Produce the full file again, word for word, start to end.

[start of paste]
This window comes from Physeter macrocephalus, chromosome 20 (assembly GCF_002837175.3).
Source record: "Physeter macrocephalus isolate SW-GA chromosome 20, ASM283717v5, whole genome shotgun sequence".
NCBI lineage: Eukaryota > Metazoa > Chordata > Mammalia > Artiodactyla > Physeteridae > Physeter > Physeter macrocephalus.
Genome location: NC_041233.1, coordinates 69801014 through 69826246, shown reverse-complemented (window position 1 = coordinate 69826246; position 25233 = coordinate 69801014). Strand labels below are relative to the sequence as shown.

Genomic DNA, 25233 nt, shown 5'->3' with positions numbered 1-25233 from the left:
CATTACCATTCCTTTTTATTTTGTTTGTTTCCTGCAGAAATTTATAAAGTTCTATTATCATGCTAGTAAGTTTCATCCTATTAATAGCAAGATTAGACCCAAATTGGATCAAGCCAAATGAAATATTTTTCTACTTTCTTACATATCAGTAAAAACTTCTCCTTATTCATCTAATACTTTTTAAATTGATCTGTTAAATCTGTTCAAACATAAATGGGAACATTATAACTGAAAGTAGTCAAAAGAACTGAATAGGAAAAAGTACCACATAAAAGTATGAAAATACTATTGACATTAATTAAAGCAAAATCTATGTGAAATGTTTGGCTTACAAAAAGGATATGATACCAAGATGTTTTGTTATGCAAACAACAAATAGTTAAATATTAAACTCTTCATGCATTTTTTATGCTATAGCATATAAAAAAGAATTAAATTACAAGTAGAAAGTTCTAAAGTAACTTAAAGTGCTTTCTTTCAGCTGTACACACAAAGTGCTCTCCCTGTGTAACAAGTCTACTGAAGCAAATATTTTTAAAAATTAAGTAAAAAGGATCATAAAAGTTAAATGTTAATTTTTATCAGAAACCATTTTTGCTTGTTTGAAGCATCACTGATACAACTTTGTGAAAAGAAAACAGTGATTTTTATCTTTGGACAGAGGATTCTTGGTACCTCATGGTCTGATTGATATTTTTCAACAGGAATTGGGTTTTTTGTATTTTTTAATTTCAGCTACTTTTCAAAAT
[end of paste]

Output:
This window comes from Physeter macrocephalus, chromosome 20 (assembly GCF_002837175.3).
Source record: "Physeter macrocephalus isolate SW-GA chromosome 20, ASM283717v5, whole genome shotgun sequence".
NCBI lineage: Eukaryota > Metazoa > Chordata > Mammalia > Artiodactyla > Physeteridae > Physeter > Physeter macrocephalus.
Genome location: NC_041233.1, coordinates 69801014 through 69826246, shown reverse-complemented (window position 1 = coordinate 69826246; position 25233 = coordinate 69801014). Strand labels below are relative to the sequence as shown.

Genomic DNA, 25233 nt, shown 5'->3' with positions numbered 1-25233 from the left:
CATTACCATTCCTTTTTATTTTGTTTGTTTCCTGCAGAAATTTATAAAGTTCTATTATCATGCTAGTAAGTTTCATCCTATTAATAGCAAGATTAGACCCAAATTGGATCAAGCCAAATGAAATATTTTTCTACTTTCTTACATATCAGTAAAAACTTCTCCTTATTCATCTAATACTTTTTAAATTGATCTGTTAAATCTGTTCAAACATAAATGGGAACATTATAACTGAAAGTAGTCAAAAGAACTGAATAGGAAAAAGTACCACATAAAAGTATGAAAATACTATTGACATTAATTAAAGCAAAATCTATGTGAAATGTTTGGCTTACAAAAAGGATATGATACCAAGATGTTTTGTTATGCAAACAACAAATAGTTAAATATTAAACTCTTCATGCATTTTTTATGCTATAGCATATAAAAAAGAATTAAATTACAAGTAGAAAGTTCTAAAGTAACTTAAAGTGCTTTCTTTCAGCTGTACACACAAAGTGCTCTCCCTGTGTAACAAGTCTACTGAAGCAAATATTTTTAAAAATTAAGTAAAAAGGATCATAAAAGTTAAATGTTAATTTTTATCAGAAACCATTTTTGCTTGTTTGAAGCATCACTGATACAACTTTGTGAAAAGAAAACAGTGATTTTTATCTTTGGACAGAGGATTCTTGGTACCTCATGGTCTGATTGATATTTTTCAACAGGAATTGGGTTTTTTGTATTTTTTAATTTCAGCTACTTTTCAAAAT